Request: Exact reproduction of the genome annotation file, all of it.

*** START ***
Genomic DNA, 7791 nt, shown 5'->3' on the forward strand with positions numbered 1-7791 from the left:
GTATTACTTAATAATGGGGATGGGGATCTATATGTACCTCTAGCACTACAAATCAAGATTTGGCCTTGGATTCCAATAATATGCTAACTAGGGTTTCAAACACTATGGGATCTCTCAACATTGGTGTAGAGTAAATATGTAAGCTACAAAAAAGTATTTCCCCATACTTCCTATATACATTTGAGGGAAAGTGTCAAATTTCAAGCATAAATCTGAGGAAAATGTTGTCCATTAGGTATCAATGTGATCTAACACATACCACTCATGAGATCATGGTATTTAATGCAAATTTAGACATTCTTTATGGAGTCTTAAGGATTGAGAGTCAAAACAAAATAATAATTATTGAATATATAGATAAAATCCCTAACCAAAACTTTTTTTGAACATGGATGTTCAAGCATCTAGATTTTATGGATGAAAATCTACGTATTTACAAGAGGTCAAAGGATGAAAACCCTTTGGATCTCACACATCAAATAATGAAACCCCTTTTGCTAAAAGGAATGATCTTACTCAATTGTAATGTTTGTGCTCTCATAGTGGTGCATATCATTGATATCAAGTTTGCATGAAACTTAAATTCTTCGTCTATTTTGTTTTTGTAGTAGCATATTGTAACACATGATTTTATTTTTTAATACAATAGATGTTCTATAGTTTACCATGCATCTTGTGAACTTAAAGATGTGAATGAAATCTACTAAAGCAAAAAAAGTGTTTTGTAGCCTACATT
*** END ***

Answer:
Genomic DNA, 7791 nt, shown 5'->3' on the forward strand with positions numbered 1-7791 from the left:
GTATTACTTAATAATGGGGATGGGGATCTATATGTACCTCTAGCACTACAAATCAAGATTTGGCCTTGGATTCCAATAATATGCTAACTAGGGTTTCAAACACTATGGGATCTCTCAACATTGGTGTAGAGTAAATATGTAAGCTACAAAAAAGTATTTCCCCATACTTCCTATATACATTTGAGGGAAAGTGTCAAATTTCAAGCATAAATCTGAGGAAAATGTTGTCCATTAGGTATCAATGTGATCTAACACATACCACTCATGAGATCATGGTATTTAATGCAAATTTAGACATTCTTTATGGAGTCTTAAGGATTGAGAGTCAAAACAAAATAATAATTATTGAATATATAGATAAAATCCCTAACCAAAACTTTTTTTGAACATGGATGTTCAAGCATCTAGATTTTATGGATGAAAATCTACGTATTTACAAGAGGTCAAAGGATGAAAACCCTTTGGATCTCACACATCAAATAATGAAACCCCTTTTGCTAAAAGGAATGATCTTACTCAATTGTAATGTTTGTGCTCTCATAGTGGTGCATATCATTGATATCAAGTTTGCATGAAACTTAAATTCTTCGTCTATTTTGTTTTTGTAGTAGCATATTGTAACACATGATTTTATTTTTTAATACAATAGATGTTCTATAGTTTACCATGCATCTTGTGAACTTAAAGATGTGAATGAAATCTACTAAAGCAAAAAAAGTGTTTTGTAGCCTACATT